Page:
A number of colleagues have talked about building regulations. As we know, on Monday Dame Judith Hackitt published her interim independent review of building regulations and fire safety. It is important that leaseholders have access to specialist advice to understand their rights. The hon. Member for Poplar and Limehouse, the hon. Member for Brentford and Isleworth and my hon. Friend the Member for Worthing West mentioned LEASE; we can confirm that the Secretary of State announced on
To cover a few other points that were raised, Matthew Pennycook, Marsha De Cordova, the hon. Member for Poplar and Limehouse, the hon. Member for Brentford and Isleworth and, of course, the shadow Minister raised the issue of costs related to cladding. The Secretary of State has said that local authorities and housing associations with which we are engaging are not passing on the costs of essential works. He has also encouraged private sector freeholders to follow suit, and some have. I spoke to L&G, the company mentioned by the hon. Member for Brentford and Isleworth, and I am delighted with the approach it is taking. I realise there are some instances where costs are being passed on. That is why we are providing additional funding to LEASE, as I have just mentioned, to provide leaseholders with the advice and support they need.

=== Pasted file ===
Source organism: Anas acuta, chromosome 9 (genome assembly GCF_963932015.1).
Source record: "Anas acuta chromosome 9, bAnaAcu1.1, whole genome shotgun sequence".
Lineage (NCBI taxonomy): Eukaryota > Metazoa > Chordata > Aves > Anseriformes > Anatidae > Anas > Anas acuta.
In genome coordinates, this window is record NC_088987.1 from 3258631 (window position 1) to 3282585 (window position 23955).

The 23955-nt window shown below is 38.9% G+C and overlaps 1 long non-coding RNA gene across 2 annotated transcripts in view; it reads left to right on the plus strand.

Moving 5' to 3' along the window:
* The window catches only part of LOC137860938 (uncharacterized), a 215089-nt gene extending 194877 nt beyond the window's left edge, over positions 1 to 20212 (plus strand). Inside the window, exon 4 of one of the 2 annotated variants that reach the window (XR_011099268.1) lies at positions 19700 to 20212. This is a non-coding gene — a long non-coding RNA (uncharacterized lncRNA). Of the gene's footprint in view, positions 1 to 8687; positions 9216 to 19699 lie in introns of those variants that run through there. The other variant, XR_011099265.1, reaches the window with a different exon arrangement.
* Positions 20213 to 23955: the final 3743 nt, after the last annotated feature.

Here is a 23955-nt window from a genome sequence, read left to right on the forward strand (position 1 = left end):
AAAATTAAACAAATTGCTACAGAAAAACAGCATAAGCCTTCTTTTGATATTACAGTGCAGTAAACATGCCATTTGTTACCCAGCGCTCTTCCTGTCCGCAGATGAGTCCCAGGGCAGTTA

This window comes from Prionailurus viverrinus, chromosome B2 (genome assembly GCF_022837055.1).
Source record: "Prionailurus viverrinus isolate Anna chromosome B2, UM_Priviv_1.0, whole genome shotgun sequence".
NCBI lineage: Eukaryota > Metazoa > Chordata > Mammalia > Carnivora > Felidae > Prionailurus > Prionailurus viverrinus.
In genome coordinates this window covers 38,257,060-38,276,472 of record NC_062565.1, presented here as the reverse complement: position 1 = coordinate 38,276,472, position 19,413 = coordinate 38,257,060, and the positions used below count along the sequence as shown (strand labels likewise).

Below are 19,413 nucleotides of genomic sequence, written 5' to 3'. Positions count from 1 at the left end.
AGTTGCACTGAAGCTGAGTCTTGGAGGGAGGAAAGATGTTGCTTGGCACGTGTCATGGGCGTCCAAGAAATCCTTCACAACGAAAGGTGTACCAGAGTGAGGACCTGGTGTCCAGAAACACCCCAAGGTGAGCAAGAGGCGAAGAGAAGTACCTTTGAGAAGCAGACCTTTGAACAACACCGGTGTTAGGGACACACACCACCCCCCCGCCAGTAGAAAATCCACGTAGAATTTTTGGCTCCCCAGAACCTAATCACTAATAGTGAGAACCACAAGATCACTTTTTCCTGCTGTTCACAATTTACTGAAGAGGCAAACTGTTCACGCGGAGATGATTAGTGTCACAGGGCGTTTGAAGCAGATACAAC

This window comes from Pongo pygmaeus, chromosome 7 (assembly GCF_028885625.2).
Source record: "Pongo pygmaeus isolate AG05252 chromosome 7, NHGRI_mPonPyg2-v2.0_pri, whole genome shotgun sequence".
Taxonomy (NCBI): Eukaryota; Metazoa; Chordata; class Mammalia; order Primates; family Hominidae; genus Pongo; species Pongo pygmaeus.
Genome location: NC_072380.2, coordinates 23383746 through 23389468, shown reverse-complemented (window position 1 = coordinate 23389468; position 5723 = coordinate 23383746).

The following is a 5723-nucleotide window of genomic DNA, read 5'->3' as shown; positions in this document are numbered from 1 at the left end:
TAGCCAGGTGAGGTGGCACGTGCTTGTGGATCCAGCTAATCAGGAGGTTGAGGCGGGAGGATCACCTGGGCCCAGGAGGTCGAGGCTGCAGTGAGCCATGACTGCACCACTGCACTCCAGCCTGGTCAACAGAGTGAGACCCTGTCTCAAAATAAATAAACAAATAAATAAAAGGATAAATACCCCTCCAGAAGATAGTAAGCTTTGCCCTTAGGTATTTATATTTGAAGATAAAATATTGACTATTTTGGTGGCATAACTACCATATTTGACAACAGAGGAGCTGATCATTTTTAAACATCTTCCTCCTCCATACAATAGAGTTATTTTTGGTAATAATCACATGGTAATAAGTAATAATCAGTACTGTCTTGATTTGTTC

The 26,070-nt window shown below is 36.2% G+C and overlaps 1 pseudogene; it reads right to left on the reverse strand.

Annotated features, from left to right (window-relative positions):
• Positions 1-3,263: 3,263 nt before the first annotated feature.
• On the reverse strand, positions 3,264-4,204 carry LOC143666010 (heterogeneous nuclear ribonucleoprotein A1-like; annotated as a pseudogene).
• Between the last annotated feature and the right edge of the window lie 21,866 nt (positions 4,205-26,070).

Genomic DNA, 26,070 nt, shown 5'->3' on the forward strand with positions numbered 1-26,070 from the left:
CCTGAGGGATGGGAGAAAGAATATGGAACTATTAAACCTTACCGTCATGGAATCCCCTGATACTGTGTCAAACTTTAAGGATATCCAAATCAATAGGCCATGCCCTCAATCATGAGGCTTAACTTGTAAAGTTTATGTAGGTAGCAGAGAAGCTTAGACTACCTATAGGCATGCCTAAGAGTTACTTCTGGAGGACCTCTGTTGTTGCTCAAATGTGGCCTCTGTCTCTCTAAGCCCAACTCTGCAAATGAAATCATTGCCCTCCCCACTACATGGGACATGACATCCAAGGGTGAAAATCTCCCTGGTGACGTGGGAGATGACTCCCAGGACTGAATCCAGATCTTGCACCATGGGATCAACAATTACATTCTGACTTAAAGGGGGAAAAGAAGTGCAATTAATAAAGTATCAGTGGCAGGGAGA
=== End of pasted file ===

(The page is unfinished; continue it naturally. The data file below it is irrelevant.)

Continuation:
Colleagues have raised a number of issues. The right hon. Member for Delyn asked about homes built in Wales by companies that are not from Wales. Of course, whether Wales abolishes leasehold is a devolved matter. However, I can confirm that my officials have been working with the Welsh Assembly to inform them of our plans on leasehold, and we will continue to liaise with them.
My hon. Friend the Member for Worthing West talked about forfeiture. I can confirm that that is being considered by the Ministry of Justice. There are protections in place, but I agree that reform is needed. We will continue to work with the Ministry of Justice to take this matter forward. I also noted his point about the National Trust, but as he knows, National Trust properties are exempt from enfranchisement under the Leasehold Reform Act 1967.